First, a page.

Tuesday, May 28, 2013

Film Review: Bullhead (2011)

Bullhead (or Rundskop) (Review)
Netflix Streaming: Yes
Amazon Prime: No

Jacky Vanmarsenille (Matthias Schoenaerts), a cattle farmer, is given the opportunity to deal with a shady beef trader through a questionable veterinarian. However, the death of a policeman investigating the illegal use of hormones and the secrets Jacky's past surface causing a chain reaction with Jacky caught in the middle.

The story starts off in the present with Jacky being asked to be a part of a shady deal. There is no harm in talking, so he agrees to a meeting. At the meeting, a disgruntled Jacky recognizes his past and notices something is afoot - something is not right. So far, the story is too complex and slow to really be impactful or effective - I was not hooked to the story as much as I was hooked onto Jacky's character. Fortunately, the story begins to unravel as Jacky's past is told through several disjointed flashbacks. Jacky is tormented by his past, which explains his use of hormones, and his past also influences how he deals with his current situation. Without spoiling much, it continues to focus on Jacky's characters, his past, and his love interest, much more than it focuses on the situation at hand - that is, the current deal. In other words, it is heavily character-driven, which is not bad.

Bullhead starts off slow and confusing. Jumping from location to location, character to character, and so on with little explanation. It eventually begins to focus on Jacky and his past, which includes a brutal accident and a broken friendship - both which continue to haunt him throughout the story. Jacky's character takes center stage, instead of the current hormone and beef situation every other character is concerned with. I'm fine with that since Jacky is fully and realistically developed. His character is mesmerizing from the confusing introduction to the brutal, thought-provoking finale. There are many scenes that are genuinely gripping, and a few scenes that may make you cringe. I've purposely left out some vital parts of the story, I believe this will benefit those that haven't seen it and make it a more tense experience.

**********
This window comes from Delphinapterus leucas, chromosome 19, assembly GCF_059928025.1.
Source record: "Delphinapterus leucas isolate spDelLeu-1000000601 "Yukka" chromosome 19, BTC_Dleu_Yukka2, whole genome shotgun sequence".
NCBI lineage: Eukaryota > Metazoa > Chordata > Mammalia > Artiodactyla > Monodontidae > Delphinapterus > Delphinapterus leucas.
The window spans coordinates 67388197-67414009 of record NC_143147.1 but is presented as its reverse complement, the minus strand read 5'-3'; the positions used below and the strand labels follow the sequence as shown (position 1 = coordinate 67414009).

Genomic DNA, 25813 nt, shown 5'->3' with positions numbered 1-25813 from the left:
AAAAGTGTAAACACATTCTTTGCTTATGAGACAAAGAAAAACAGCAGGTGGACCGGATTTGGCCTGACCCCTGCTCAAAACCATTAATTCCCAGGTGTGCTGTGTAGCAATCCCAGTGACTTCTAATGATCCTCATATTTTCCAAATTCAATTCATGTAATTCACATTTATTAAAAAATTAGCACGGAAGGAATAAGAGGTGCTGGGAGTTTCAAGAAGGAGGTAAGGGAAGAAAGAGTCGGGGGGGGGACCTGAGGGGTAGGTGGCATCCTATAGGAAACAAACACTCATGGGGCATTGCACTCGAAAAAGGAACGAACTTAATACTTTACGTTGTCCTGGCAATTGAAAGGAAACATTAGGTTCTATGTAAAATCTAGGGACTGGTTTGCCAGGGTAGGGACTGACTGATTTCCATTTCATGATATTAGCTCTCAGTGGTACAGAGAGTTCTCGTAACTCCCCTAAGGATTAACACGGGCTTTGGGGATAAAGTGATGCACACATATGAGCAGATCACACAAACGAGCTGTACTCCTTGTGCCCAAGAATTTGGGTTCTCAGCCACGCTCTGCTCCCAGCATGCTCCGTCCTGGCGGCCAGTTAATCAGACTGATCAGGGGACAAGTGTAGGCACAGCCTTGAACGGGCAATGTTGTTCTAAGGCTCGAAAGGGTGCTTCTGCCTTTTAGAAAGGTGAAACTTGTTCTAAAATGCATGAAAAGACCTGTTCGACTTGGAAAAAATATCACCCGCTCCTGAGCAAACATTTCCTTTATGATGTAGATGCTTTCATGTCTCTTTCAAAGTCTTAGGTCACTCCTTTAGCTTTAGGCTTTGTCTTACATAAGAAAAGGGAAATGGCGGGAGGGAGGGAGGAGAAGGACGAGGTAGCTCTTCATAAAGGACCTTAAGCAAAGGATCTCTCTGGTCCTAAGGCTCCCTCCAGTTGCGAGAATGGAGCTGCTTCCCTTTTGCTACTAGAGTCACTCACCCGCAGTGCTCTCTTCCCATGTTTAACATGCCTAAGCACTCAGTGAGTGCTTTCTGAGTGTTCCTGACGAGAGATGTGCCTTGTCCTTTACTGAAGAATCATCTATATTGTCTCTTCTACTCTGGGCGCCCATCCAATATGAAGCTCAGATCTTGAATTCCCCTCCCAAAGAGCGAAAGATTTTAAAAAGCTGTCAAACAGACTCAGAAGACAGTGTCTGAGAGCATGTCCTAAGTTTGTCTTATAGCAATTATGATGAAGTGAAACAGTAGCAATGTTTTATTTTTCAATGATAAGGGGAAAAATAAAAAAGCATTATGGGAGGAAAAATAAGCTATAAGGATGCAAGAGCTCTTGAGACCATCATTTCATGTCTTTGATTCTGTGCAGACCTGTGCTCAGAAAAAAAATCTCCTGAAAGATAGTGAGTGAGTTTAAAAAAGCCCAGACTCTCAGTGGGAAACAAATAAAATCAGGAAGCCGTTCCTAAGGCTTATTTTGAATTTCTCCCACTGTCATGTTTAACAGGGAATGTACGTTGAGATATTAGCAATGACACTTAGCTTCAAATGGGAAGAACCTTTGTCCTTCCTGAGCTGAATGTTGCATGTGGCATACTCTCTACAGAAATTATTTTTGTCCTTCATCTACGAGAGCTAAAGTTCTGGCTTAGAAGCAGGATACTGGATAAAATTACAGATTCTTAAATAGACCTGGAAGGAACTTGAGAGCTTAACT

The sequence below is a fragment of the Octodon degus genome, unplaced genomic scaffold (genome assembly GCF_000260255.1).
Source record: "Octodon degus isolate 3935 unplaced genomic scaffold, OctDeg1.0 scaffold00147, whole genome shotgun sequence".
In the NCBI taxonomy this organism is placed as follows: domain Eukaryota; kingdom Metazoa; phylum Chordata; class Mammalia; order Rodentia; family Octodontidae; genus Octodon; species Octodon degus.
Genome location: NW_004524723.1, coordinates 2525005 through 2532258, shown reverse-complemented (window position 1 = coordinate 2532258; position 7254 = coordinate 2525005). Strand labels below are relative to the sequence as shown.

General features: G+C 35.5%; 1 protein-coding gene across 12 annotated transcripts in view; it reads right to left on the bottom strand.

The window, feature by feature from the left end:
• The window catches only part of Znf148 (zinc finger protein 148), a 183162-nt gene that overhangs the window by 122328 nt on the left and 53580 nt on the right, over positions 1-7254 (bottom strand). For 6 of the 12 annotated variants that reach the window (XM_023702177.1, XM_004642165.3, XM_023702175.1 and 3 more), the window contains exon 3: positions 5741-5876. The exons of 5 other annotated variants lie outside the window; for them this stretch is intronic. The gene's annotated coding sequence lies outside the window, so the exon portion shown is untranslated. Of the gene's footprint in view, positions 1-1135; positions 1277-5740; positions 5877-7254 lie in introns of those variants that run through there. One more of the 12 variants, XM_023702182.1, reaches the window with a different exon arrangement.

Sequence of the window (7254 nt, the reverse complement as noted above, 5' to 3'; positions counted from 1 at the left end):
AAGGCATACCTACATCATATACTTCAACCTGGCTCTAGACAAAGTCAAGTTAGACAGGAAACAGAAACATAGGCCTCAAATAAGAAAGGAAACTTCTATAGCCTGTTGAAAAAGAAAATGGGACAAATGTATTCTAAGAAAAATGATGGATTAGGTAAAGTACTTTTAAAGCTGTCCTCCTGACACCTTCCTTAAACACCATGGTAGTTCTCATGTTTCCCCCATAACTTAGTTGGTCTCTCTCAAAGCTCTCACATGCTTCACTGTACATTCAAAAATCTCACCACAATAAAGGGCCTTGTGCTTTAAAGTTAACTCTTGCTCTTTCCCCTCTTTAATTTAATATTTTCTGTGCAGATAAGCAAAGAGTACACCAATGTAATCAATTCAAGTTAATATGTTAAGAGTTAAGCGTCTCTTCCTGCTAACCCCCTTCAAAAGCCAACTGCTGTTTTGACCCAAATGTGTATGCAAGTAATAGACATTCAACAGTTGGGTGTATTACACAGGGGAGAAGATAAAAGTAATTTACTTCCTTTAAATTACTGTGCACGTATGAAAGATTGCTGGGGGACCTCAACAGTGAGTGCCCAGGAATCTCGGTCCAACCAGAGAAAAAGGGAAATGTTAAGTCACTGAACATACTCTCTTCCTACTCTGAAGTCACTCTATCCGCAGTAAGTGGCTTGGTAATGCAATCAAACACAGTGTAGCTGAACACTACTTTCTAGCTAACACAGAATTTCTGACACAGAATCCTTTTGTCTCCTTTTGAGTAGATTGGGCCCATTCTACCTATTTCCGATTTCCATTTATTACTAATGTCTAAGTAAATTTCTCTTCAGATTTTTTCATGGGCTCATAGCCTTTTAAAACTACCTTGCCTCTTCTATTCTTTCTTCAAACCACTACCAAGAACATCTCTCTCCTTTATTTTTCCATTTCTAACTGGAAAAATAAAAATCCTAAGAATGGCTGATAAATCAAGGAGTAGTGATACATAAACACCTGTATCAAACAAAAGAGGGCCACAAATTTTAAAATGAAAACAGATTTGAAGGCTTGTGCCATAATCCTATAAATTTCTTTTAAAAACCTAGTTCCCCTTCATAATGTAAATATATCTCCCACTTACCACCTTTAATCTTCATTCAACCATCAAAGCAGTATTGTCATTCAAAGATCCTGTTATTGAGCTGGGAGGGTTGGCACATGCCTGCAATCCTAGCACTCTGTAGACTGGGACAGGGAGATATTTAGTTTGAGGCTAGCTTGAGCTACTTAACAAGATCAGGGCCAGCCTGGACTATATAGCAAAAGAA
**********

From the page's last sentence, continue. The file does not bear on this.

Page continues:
The acting is fantastic from the entire cast. Matthias Schoenaerts really delivers as Jacky. His performance is the strongest aspect of the film, it works as a pillar to a film that would otherwise be about average. He shows emotion through his actions and facial expressions as much as he does through his dialogue; you can see the pain in his eyes, you can see a tormented soul. Although his performance is an anchor, the rest of the cast did a wonderful job keeping up; especially Jeroen Perceval as Diederik, a friend of Jacky, who suffers with his inner demons and past as well. The film is shot beautifully, wonderful cinematography. The music was effective and really matched the tone of the film. It has a very art house approach, which I didn't mind.

Overall, Bullhead is a character-driven film with an interesting story and a great ending; a film that is strongly supported by its magnificent performances. The story does feel like it takes the back seat throughout most of the film, but it still has an evident presence and significance, and the story really lacks a hook. I recommend a rental before purchasing, unless you're a fan of the genre or are accustomed to slow-paced dramas and art house films.

Score: 7/10
Parental Guide: Strong violence and blood, and nudity.

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